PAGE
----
Mr. Deng, who is actually one of Pin Ru’s patients, visits and tells her his story about leaving Ling Shang — how he regretted it and is trying to find her. Upon hearing this, Pin Ru decides to be more positive and face her mutual feelings for Zhe Xiang, who she then begins dating.
Later, Zhe Xiang finds out that Mr. Deng is the man who his adoptive grandma, Ling Shang, had been waiting for. Ling Shang even named her restaurant after Mr. Deng, hoping that if he ever passed by the shop, he would notice and have a change of heart.
Unfortunately, Pin Ru passed away, but she told Zhe Xiang that she was content and left him her savings so that Zhe Xiang, who had quit his job by then, could help his grandma remodel and bring new life to the restaurant.
At the finale, the restaurant gets remodeled as well as renamed in memory of Pin Ru. Zhe Xiang also re-introduces Mr. Deng to Ling Shang, who at last meet again.
TCN’s wonderful performance concluded with the audience’s loud applause, laughter, and tears.
In hopes of better understanding the material, Pacific Ties interviewed TCN directors Darren Ho and Chiao Wen Lan after the show:
The opening scene is set in 1945, Tian Jin, and the newspaper boy mentioned a Japanese attack in 卢沟桥 (Lu Gou Qiao). However, Lu Gou Qiao is known as the site for the office beginning of the Japanese invasion of China in July 7, 1937. In addition, the year 1945 is when the Japanese officially surrendered. Therefore, I was wondering which historical event(s) the opening scene is actually alluding to and why was this setting chosen in particular?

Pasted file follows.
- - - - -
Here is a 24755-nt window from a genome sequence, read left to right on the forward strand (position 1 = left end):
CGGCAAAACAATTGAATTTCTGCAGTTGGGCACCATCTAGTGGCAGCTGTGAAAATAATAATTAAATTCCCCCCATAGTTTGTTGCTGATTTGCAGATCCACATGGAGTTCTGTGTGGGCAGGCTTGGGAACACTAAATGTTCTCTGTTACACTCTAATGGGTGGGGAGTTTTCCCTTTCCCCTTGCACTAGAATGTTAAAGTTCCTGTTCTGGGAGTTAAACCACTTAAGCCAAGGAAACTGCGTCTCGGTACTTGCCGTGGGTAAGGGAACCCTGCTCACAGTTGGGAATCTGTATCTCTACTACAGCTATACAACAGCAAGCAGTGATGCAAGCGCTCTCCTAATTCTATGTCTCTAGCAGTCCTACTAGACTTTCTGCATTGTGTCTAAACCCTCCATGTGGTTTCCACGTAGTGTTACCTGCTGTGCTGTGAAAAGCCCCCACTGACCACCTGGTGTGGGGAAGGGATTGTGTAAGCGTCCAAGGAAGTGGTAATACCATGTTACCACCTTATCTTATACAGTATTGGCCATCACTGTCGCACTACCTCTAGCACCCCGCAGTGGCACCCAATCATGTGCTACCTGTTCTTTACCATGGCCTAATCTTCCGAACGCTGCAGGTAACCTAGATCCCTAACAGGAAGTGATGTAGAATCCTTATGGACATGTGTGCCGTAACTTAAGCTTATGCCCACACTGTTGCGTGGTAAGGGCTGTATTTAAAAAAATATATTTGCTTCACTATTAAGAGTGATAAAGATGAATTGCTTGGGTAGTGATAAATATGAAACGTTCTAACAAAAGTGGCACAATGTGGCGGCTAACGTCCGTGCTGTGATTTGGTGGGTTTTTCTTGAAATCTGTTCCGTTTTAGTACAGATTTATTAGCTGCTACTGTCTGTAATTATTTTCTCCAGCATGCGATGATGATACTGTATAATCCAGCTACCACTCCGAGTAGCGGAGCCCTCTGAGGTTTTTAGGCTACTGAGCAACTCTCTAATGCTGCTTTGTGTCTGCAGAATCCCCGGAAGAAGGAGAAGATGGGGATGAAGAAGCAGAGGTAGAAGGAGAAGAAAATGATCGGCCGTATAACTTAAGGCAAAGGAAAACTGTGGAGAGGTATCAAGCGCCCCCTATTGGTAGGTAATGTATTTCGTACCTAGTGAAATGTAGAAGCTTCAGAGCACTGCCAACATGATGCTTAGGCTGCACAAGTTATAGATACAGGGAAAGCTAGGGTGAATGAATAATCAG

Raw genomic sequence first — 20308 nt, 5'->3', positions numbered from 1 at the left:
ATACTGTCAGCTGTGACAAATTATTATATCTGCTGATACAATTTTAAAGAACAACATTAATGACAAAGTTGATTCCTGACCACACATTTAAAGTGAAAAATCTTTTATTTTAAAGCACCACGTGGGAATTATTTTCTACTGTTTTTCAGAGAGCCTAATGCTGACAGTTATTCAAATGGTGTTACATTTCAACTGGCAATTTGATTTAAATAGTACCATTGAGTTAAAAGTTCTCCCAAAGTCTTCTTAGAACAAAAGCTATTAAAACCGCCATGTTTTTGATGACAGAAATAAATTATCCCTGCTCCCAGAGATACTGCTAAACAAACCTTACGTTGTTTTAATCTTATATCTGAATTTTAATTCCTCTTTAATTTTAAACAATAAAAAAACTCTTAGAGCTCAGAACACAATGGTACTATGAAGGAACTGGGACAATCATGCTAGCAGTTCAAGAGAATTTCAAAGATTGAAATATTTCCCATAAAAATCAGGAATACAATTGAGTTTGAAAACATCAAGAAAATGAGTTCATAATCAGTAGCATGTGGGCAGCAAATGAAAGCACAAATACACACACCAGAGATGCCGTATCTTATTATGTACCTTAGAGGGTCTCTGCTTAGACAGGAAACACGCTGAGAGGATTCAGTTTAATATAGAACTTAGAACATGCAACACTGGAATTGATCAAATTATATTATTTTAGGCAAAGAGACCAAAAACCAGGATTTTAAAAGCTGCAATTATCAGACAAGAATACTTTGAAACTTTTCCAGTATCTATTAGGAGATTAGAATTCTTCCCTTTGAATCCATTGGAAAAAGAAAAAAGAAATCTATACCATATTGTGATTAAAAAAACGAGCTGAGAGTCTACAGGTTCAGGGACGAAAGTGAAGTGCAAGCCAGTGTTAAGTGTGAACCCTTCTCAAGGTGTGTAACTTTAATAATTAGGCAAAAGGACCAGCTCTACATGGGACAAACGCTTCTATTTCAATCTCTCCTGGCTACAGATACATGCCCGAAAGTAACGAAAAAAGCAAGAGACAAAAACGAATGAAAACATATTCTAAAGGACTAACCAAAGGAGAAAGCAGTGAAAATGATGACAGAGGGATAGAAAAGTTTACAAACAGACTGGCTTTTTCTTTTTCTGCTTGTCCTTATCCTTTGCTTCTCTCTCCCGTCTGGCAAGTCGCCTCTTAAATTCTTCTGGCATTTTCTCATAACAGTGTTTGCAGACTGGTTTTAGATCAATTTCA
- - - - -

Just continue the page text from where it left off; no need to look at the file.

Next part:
We made a mistake in our first slide with the timeline. The opening scene was set in 1937 instead of 1945, as you pointed out. We chose Lu Gou Qiao Incident because it opened the prelude of WWII in Asia, and it conveyed critical information as we tried to portray the time in which our grandparents lived in.
The title of this year’s Taiwanese Culture Night in Chinese, “歲月靜好,” has a different meaning and connotation than the English title “Tangled in Times.” Why? Is there a reason for this difference?
“歲月靜好” comes from the words written by 胡蘭成 (Lanchen Hu) for his wedding with writer 張愛玲 (Eileen Chang) in 1944: “胡蘭成張愛玲簽訂終身，結為夫婦，願使歲月靜好，現世安穩.” The term “歲月靜好” means the hope of a peaceful life in the future, which has both a personal and political implication during the war in 1944. We believe that the stories of people and places are the result of tangled web of interaction between people, places, and time. The English title of the play, “Tangled in Times,” was chosen based on the storyline as we followed the stories of two pairs of star-crossed lovers across generations as they thrived to find happiness.
What is the central message or theme that you hoped address in the Taiwanese community through the performance?
The message that we’re trying to get across applies not only to the Taiwanese community, but also every other ethnic group: to have the confidence to be who you truly are, to have the courage to truly love and be loved, and to cherish your loved ones around you.
What were some of your favorite moments when making the production?